This was because I had pluralized Tiers in its class definition, not because Rails was acting different. The below is not true, but it still is a good idea because if you change any models in the future, it will break subsequent migrations (which would likely happen anyways)
Now for some reason you have to define your models within your migration to get access to their functionality. It's not guaranteed that the migration will have automatic access to your models.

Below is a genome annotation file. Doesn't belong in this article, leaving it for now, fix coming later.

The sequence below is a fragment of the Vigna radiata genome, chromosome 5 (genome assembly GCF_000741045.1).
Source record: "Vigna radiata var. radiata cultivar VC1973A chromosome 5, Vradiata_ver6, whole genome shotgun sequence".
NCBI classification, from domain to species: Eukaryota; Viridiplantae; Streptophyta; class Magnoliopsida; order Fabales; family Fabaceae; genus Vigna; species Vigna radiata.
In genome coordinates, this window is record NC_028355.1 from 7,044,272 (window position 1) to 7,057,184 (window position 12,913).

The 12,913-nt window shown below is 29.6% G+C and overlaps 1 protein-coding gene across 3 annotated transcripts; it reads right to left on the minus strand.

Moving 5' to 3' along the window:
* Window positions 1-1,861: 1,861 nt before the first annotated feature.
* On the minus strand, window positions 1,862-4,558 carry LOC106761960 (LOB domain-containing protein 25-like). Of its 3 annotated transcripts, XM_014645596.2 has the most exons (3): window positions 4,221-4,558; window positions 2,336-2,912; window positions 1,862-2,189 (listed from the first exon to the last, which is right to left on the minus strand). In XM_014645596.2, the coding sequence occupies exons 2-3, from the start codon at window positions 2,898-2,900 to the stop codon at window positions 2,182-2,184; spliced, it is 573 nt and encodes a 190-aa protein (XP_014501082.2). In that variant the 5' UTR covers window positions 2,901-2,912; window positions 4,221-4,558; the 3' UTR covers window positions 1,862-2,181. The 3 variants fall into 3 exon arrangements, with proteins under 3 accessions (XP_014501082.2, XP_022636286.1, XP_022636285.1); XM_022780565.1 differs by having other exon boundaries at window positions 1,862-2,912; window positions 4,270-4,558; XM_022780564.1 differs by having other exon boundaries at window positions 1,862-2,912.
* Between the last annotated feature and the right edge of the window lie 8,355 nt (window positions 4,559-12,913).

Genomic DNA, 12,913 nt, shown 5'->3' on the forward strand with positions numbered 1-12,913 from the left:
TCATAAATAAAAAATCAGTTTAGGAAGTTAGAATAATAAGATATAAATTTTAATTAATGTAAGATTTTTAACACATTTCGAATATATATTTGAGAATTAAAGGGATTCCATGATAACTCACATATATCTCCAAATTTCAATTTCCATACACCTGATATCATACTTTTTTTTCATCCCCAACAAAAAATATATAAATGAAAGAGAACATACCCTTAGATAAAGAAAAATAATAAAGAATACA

class LoadTiersUsers < ActiveRecord::Migration extend MigrationHelpers class Tier < ActiveRecord::Base; has_and_belongs_to_many :users end class User < ActiveRecord::Base; has_and_belongs_to_many :tiers end class TiersUsers < ActiveRecord::Base; end def self.up p "*** Loading user, tier data..."